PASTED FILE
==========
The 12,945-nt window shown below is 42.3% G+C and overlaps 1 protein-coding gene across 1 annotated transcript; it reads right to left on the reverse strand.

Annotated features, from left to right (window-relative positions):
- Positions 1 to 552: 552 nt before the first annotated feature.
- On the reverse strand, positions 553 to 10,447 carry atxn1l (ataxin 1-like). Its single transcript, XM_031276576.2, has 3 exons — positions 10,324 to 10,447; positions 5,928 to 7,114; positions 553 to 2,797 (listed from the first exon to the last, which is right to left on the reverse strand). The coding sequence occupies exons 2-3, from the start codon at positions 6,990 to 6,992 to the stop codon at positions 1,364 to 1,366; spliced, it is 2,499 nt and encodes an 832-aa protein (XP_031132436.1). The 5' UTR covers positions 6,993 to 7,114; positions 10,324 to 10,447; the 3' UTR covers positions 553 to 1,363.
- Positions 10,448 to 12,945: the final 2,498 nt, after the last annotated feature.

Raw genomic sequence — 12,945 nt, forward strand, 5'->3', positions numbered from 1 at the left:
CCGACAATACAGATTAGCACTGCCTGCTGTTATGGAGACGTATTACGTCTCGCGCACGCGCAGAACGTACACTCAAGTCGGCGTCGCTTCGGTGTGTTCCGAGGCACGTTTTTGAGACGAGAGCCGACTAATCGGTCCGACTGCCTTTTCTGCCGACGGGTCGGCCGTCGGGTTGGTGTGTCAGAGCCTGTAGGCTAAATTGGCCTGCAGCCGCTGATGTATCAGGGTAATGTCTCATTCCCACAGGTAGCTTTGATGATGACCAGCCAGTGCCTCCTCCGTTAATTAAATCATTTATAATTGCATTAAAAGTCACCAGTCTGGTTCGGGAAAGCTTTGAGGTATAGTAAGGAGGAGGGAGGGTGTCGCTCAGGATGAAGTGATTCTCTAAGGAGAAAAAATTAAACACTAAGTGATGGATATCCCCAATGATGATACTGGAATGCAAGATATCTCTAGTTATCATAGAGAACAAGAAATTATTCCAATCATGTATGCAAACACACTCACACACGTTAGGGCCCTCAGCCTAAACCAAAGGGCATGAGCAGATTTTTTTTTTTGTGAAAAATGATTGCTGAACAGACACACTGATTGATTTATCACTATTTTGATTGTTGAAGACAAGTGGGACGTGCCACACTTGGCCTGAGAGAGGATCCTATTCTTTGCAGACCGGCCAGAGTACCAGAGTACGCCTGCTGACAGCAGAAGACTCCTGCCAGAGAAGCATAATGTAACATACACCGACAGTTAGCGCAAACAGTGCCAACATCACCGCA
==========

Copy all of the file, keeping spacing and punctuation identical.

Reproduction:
The 12,945-nt window shown below is 42.3% G+C and overlaps 1 protein-coding gene across 1 annotated transcript; it reads right to left on the reverse strand.

Annotated features, from left to right (window-relative positions):
- Positions 1 to 552: 552 nt before the first annotated feature.
- On the reverse strand, positions 553 to 10,447 carry atxn1l (ataxin 1-like). Its single transcript, XM_031276576.2, has 3 exons — positions 10,324 to 10,447; positions 5,928 to 7,114; positions 553 to 2,797 (listed from the first exon to the last, which is right to left on the reverse strand). The coding sequence occupies exons 2-3, from the start codon at positions 6,990 to 6,992 to the stop codon at positions 1,364 to 1,366; spliced, it is 2,499 nt and encodes an 832-aa protein (XP_031132436.1). The 5' UTR covers positions 6,993 to 7,114; positions 10,324 to 10,447; the 3' UTR covers positions 553 to 1,363.
- Positions 10,448 to 12,945: the final 2,498 nt, after the last annotated feature.

Raw genomic sequence — 12,945 nt, forward strand, 5'->3', positions numbered from 1 at the left:
CCGACAATACAGATTAGCACTGCCTGCTGTTATGGAGACGTATTACGTCTCGCGCACGCGCAGAACGTACACTCAAGTCGGCGTCGCTTCGGTGTGTTCCGAGGCACGTTTTTGAGACGAGAGCCGACTAATCGGTCCGACTGCCTTTTCTGCCGACGGGTCGGCCGTCGGGTTGGTGTGTCAGAGCCTGTAGGCTAAATTGGCCTGCAGCCGCTGATGTATCAGGGTAATGTCTCATTCCCACAGGTAGCTTTGATGATGACCAGCCAGTGCCTCCTCCGTTAATTAAATCATTTATAATTGCATTAAAAGTCACCAGTCTGGTTCGGGAAAGCTTTGAGGTATAGTAAGGAGGAGGGAGGGTGTCGCTCAGGATGAAGTGATTCTCTAAGGAGAAAAAATTAAACACTAAGTGATGGATATCCCCAATGATGATACTGGAATGCAAGATATCTCTAGTTATCATAGAGAACAAGAAATTATTCCAATCATGTATGCAAACACACTCACACACGTTAGGGCCCTCAGCCTAAACCAAAGGGCATGAGCAGATTTTTTTTTTTGTGAAAAATGATTGCTGAACAGACACACTGATTGATTTATCACTATTTTGATTGTTGAAGACAAGTGGGACGTGCCACACTTGGCCTGAGAGAGGATCCTATTCTTTGCAGACCGGCCAGAGTACCAGAGTACGCCTGCTGACAGCAGAAGACTCCTGCCAGAGAAGCATAATGTAACATACACCGACAGTTAGCGCAAACAGTGCCAACATCACCGCA